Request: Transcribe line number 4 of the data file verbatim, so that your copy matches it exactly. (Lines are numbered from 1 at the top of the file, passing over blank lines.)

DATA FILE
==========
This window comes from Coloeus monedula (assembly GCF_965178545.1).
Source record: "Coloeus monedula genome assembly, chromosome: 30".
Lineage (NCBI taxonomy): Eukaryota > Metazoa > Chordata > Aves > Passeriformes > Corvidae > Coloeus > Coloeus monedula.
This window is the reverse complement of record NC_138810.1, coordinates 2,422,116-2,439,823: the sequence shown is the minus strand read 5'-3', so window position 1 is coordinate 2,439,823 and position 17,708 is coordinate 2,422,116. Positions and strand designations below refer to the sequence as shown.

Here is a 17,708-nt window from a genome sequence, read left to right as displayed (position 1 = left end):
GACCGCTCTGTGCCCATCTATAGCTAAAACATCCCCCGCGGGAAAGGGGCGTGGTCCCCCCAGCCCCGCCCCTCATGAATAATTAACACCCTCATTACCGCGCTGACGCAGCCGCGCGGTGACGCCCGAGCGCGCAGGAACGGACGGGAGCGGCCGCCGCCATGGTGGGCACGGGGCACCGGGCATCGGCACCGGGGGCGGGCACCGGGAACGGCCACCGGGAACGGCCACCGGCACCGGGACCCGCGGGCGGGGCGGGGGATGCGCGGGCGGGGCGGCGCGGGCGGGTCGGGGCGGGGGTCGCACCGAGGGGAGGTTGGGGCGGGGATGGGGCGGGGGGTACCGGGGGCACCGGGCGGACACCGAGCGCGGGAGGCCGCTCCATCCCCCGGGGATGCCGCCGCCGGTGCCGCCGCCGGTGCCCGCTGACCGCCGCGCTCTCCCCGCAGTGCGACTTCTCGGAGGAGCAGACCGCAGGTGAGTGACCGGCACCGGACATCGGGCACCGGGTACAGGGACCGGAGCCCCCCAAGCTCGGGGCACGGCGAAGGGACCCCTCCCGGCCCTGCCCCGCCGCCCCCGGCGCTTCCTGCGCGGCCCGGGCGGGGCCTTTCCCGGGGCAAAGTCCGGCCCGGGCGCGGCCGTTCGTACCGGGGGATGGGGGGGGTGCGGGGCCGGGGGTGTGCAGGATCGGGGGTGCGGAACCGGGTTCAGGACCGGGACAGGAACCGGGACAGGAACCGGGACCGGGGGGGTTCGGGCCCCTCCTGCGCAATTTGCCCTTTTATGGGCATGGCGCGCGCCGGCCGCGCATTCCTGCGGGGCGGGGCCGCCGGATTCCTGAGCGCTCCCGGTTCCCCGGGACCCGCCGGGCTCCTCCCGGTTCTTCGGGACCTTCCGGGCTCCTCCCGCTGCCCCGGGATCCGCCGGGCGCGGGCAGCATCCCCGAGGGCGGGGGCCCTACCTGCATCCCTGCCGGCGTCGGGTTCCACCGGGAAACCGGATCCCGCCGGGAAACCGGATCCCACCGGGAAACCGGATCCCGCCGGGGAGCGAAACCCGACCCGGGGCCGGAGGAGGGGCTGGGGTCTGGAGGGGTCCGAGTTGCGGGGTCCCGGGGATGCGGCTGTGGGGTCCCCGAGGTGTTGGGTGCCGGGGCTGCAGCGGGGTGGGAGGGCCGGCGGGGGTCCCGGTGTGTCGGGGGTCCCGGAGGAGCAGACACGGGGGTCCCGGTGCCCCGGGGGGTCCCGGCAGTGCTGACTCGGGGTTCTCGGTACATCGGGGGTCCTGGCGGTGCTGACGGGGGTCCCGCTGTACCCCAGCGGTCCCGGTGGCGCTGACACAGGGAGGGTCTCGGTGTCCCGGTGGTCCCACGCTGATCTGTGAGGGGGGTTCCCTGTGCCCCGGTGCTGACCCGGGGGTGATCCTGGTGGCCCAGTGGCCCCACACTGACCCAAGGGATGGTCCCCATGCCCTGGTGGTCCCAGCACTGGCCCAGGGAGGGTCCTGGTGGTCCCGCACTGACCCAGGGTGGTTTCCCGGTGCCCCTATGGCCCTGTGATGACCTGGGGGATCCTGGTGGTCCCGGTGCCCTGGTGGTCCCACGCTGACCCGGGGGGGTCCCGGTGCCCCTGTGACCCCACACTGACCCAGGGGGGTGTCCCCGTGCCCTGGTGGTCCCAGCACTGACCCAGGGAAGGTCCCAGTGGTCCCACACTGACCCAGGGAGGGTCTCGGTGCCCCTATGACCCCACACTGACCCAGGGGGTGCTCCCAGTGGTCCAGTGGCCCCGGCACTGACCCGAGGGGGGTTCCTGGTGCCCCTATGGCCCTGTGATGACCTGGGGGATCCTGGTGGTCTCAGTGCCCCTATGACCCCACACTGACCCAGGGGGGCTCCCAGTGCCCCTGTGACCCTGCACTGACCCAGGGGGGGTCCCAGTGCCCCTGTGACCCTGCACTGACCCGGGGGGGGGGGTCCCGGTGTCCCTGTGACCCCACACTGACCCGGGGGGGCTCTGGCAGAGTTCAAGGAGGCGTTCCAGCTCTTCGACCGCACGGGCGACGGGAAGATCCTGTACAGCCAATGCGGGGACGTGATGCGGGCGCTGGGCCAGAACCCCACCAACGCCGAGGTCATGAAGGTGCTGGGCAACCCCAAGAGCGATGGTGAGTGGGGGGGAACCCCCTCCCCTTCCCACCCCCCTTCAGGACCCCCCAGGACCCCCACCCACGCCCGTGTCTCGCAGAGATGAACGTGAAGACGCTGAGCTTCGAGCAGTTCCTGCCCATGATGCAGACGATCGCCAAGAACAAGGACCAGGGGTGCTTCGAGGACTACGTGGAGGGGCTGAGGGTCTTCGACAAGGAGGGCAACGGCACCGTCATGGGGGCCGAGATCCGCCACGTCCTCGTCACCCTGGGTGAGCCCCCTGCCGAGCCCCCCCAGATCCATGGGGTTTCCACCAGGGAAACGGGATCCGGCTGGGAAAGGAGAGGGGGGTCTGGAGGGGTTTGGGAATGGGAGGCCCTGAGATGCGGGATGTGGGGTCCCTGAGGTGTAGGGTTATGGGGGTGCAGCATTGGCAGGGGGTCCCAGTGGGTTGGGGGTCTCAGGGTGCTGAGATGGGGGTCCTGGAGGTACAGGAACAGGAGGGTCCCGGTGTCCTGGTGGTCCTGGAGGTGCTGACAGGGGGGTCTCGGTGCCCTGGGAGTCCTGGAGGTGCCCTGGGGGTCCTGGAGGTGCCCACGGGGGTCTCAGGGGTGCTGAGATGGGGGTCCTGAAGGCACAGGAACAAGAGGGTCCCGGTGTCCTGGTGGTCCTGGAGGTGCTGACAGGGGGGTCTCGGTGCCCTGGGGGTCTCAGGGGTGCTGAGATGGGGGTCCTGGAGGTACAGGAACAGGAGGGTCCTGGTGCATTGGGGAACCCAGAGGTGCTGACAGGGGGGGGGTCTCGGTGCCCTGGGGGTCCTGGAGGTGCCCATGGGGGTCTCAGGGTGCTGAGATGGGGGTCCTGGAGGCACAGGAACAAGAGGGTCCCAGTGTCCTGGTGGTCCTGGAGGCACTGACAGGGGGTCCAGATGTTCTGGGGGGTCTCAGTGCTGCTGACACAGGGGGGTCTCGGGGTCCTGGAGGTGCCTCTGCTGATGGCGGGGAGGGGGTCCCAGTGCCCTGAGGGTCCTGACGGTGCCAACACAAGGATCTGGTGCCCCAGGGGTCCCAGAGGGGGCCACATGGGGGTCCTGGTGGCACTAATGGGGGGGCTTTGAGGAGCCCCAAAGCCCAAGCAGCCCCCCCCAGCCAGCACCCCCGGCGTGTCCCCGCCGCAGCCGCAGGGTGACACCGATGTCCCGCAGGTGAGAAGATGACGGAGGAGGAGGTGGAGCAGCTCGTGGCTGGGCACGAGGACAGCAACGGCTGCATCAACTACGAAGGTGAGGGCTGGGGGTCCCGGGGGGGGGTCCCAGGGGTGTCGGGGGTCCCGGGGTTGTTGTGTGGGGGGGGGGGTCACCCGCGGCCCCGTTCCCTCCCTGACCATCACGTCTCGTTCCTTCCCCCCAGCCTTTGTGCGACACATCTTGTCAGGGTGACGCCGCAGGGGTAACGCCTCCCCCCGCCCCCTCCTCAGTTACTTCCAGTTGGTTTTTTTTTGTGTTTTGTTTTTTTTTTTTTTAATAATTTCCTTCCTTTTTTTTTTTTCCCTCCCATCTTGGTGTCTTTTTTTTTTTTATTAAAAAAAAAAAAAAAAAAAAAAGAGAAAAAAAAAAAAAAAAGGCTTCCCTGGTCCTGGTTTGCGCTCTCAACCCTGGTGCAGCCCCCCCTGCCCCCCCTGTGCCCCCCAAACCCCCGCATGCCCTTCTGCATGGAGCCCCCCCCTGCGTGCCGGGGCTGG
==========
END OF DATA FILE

This window is the reverse complement of record NC_138810.1, coordinates 2,422,116-2,439,823: the sequence shown is the minus strand read 5'-3', so window position 1 is coordinate 2,439,823 and position 17,708 is coordinate 2,422,116. Positions and strand designations below refer to the sequence as shown.